By Mary Cunningham

Soccer dreams die hard.

The U.S. men met their match in the Copa America Centenario semifinal last night, losing to top-ranked Argentina 4-0.

For the U.S. men to have a chance, they were going to have to catch the all-Universe Lionel Messi and Argentina on an off night, something that seemed almost possible given that Argentina came into the game on just two days of rest.

It didn’t happen. Argentina was plenty good, and Messi was even better, dizzying the U.S. midfield and defense as he dribbled through player after player with the ball seemingly tied to his foot. In the third minute, Messi sent a perfect chip into the penalty area that Ezequiel Lavezzi (above) headed in to give the world’s top-ranked team the early lead.

“We knew it was going to be a hard game before the whistle blew, and then you go down a goal to the best team in the world,” goalkeeper Brad Guzan said.

A half-hour later, Messi drew a foul from a desperate Chris Wondolowski as he streaked across the middle of the field 30 yards from the goal. Messi pushed himself off the grass, retied his cleats and curled the free kick over goalkeeper Brad Guzan’s fingertips into an unblockable, upper-left corner of the goal.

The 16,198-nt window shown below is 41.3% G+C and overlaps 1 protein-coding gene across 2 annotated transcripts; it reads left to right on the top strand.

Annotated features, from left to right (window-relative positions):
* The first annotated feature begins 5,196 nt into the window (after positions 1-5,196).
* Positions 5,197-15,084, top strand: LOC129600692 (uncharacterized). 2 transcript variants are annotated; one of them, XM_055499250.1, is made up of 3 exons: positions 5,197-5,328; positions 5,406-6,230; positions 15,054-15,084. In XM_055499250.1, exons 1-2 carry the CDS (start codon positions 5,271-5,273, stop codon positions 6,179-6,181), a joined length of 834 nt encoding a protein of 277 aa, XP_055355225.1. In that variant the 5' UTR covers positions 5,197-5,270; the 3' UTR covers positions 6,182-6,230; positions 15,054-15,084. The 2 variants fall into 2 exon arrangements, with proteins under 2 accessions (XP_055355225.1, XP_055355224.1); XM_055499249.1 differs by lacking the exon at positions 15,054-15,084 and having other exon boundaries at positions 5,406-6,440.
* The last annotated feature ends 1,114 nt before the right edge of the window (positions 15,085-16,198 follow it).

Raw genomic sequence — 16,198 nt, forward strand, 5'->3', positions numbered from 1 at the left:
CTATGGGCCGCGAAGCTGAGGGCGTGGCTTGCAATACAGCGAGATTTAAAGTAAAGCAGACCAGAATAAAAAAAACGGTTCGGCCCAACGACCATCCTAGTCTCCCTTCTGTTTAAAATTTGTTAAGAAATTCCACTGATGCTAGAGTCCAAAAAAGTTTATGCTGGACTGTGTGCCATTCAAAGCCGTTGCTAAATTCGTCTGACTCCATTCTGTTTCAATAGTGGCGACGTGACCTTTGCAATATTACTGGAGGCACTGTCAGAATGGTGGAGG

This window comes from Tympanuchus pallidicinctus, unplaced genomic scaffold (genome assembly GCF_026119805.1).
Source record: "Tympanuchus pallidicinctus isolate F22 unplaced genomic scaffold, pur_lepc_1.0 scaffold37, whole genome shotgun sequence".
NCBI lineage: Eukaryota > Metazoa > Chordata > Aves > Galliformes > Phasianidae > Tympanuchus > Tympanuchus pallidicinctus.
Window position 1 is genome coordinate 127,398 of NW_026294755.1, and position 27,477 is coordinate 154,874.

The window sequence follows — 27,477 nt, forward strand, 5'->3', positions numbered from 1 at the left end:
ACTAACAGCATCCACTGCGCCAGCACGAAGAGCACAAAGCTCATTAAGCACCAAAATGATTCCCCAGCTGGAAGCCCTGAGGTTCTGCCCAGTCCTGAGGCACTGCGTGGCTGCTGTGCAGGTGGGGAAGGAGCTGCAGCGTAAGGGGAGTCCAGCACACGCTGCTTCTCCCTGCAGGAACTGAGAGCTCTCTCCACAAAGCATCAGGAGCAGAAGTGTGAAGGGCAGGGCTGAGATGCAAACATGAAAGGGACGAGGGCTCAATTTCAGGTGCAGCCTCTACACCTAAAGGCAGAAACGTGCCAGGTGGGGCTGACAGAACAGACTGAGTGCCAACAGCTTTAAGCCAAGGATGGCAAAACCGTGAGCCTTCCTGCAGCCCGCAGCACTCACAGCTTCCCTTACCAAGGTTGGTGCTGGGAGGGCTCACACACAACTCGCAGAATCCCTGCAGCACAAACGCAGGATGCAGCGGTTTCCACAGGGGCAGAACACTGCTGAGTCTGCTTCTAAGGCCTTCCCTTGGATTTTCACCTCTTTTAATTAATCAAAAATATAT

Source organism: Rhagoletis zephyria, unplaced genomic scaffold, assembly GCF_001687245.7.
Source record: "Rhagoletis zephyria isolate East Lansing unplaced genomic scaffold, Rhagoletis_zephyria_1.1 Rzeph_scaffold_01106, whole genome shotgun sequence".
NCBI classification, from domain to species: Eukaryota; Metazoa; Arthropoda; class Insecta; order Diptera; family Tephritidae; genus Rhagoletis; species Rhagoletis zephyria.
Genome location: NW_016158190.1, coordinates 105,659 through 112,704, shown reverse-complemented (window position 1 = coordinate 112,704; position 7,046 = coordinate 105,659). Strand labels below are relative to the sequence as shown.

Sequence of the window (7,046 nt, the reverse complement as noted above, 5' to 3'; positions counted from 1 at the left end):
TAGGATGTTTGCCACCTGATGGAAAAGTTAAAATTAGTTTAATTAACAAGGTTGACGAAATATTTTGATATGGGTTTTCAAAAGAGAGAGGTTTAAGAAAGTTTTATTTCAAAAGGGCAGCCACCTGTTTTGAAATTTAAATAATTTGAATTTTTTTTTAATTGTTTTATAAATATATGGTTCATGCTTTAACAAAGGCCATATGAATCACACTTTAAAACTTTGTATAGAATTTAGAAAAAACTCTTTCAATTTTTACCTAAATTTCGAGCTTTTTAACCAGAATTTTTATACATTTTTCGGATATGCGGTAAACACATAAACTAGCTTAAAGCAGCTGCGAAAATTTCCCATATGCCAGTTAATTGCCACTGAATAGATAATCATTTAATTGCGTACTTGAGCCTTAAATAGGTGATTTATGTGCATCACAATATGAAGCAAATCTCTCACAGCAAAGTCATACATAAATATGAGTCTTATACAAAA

“You wish you could take it back,” Wondolowski said. “He was on the break and I was just trying to get some of the ball.”

Five minutes into the second half, Gonzalo Higuaín put the game away, running through two U.S. defenders and poking the ball past Guzan. Then Higuaín did it again, off another stolen ball and assist from Messi in the 86th minute.

After solving three straight quality opponents with a taut defense and a speedy counterattack that produced seven goals, the U.S. struggled to create much on offense. The Americans barely managed a shot for the entire game. A few crosses from Gyasi Zardes and DeAndre Yedlin that found Argentine defenders instead of American attackers were as good as it got.

The U.S. played without three valuable starters, as midfielders Jermaine Jones and Alejandro Bedoya and striker Bobby Wood served one-game suspensions. It’s doubtful they would have made much of a difference.

“We let them dictate the pace of the game, and we weren’t physical enough,” said defender Geoff Cameron. “We didn’t put our best foot forward tonight.”

Argentina moves on to the final Sunday in New Jersey, where it will face the winner of Wednesday night’s match between Colombia and Chile, which beat Argentina in last year’s Copa America final on penalties. Argentina hasn’t won a major international tournament since 1993. The end of that dry spell appears to be just days away.

For the Americans, it’s on to the third-place game in Arizona, which isn’t where they wanted to go, and getting farther than most thought they would was little consolation.

“It’s still a big disappointment,” said midfielder Michael Bradley. “Nobody has the mentality that just because you get to the semifinal you are playing with house money. The idea was to take it another step further.”

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